Absolutely not! So says Ron Sider, president of Evangelicals for Social Action and author of best selling Rich Christians in an Age of Hunger.  A quick donation is cheap love.  There is simply no way to tell whether a story is legitimate, or if a person will spend the money on drugs or alcohol.  Supporting immorality, laziness or destructive behavior is simply irresponsible and clearly not a loving act.  Scripture demands that we stand on the side of the poor but it certainly does not tell us to give irresponsibly.  Rather than give money, Sider suggests taking the homeless person to lunch and listening to his story.  “People almost always need love even more than money,” he says.  Generous giving should be directed toward effective, holistic programs equipped to deal with the deeper socio-economic issues, ministries that share the love of Christ and “truly empower, liberate and transform.”

Three respected Christian leaders, all committed to helping the poor, all relying on the scriptures to guide them, each with distinctly different convictions on how to rightly serve – opposing convictions.  They take their stand at opposite ends of the charity continuum, from “always give money” to “never give money.”  Who’s right?   Whose counsel do we listen to?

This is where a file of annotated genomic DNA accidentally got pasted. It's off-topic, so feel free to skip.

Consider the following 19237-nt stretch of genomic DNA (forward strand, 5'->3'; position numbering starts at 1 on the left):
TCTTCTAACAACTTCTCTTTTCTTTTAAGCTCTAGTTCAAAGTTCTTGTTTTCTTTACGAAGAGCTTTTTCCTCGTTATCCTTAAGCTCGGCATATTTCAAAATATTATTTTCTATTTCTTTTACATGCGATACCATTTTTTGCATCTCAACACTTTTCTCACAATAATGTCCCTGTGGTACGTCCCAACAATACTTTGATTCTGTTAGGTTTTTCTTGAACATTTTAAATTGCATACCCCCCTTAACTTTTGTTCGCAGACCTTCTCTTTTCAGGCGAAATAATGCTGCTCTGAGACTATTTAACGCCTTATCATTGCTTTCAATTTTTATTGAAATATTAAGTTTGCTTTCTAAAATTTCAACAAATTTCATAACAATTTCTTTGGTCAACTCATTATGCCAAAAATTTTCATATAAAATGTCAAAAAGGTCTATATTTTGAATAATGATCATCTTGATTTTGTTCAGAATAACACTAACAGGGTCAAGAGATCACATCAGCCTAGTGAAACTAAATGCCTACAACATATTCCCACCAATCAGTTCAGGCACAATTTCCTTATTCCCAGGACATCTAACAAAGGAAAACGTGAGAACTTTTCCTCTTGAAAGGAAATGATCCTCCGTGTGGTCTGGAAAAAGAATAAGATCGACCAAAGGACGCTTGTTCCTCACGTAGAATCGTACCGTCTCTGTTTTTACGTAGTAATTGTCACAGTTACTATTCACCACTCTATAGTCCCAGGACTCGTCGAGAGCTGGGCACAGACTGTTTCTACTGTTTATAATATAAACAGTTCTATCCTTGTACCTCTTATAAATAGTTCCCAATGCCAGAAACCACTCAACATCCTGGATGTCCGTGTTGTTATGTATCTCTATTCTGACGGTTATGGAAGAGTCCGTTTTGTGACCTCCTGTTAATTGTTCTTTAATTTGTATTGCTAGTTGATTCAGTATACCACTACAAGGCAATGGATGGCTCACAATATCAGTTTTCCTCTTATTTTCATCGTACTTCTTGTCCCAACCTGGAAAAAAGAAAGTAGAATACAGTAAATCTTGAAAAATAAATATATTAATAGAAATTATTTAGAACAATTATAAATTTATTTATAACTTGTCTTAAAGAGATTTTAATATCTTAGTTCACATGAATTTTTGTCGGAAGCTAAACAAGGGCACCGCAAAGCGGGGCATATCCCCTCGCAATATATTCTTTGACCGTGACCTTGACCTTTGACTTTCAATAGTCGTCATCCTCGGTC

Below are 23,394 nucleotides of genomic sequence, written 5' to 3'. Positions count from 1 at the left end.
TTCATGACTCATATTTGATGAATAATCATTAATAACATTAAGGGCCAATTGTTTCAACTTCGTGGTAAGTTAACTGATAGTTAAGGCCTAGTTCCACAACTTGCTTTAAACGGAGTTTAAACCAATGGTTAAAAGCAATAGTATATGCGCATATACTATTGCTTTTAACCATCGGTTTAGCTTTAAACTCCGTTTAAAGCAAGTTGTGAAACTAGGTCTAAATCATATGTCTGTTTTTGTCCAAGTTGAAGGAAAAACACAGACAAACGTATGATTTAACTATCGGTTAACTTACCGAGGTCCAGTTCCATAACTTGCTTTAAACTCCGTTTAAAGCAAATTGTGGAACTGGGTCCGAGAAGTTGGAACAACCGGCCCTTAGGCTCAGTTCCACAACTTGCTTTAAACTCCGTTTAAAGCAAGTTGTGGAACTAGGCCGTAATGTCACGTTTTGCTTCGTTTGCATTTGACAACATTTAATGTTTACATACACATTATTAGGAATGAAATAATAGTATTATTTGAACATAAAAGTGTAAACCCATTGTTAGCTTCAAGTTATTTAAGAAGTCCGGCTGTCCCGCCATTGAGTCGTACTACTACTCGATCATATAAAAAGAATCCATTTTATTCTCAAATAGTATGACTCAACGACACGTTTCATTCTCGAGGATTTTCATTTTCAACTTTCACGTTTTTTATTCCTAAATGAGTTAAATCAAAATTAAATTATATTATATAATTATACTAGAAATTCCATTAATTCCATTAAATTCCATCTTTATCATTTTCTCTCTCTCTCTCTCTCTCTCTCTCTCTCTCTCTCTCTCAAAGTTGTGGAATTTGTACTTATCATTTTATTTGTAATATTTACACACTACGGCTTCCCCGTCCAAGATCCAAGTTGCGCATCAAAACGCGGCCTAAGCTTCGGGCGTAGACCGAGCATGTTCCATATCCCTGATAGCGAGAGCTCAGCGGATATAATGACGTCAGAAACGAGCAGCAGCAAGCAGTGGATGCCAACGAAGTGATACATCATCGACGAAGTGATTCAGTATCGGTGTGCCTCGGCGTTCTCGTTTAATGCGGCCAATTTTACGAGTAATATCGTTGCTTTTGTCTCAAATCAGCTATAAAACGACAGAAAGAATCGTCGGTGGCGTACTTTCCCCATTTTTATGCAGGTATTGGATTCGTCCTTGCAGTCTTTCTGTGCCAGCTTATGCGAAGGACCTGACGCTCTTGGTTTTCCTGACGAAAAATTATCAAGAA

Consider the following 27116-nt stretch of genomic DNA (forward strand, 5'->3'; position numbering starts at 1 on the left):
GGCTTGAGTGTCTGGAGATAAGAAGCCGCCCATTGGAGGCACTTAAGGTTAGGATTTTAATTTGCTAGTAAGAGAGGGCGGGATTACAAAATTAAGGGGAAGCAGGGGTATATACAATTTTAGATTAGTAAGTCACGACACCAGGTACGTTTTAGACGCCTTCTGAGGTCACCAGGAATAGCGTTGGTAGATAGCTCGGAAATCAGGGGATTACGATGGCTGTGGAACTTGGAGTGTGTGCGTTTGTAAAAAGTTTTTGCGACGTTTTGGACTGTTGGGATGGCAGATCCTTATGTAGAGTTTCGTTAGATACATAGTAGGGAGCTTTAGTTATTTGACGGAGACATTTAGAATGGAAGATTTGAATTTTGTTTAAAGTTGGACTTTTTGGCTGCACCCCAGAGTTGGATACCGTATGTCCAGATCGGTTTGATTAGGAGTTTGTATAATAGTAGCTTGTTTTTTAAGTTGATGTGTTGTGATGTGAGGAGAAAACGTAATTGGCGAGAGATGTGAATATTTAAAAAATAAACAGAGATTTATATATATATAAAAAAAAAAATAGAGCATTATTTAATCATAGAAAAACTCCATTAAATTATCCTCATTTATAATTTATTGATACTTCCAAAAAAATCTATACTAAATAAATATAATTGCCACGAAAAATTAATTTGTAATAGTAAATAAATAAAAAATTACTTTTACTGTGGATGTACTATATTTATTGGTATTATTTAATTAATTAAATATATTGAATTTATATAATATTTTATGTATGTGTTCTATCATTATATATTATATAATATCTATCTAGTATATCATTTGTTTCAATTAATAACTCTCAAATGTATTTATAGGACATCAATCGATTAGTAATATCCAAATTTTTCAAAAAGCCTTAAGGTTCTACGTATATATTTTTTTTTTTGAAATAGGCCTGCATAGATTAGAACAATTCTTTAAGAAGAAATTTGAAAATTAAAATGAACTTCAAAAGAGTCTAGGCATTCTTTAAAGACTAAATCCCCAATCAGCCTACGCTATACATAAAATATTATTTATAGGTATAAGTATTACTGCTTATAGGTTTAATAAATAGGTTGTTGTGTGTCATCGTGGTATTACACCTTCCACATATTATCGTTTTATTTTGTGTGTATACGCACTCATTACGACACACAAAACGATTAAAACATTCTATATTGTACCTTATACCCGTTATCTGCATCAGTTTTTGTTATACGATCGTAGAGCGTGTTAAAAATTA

Andy Bales certainly has the most direct experience with the homeless, living and serving among them for decades.  His “last resort” giving position is shaped by years of personal involvement, watching con games on the street, seeing first-hand the long, up-and-down battles of those trying to break free from addictions.  Pragmatic experience has taught him that healing is far more likely in a supportive community environment than struggling alone on the street.  Of course he believes it is better to steer street people toward a program like he runs.  He has committed his life to it.

Gary the Generosity Monk, on the other hand, views scripture (and the world) from the ivory tower of religious academia.  Not that he’s removed from humanity – he’s certainly not.  He’s very engaged with the Christian community, particularly as it relates to generosity.  But he doesn’t live among the broken.  In one sense, his reading of scripture is purer, uncontaminated by the troubling realities of life on the street.  His “yes, freely” theology of giving is fashioned around a compelling body of scriptures such as “Give to anyone who asks” and “Freely you have received; freely give” and “If you have two coats, give one.”  And his examples of the extravagant giving of historic heroes of the faith are inspiring.  His message is clearly directed toward an affluent church that needs for its own salvation to be freed from its bondage to material things.  Giving freely is a prime way to break the strangle-hold of materialism.  But is his “unconditional giving” doctrine informed by the real-life down-stream impacts of unexamined charity?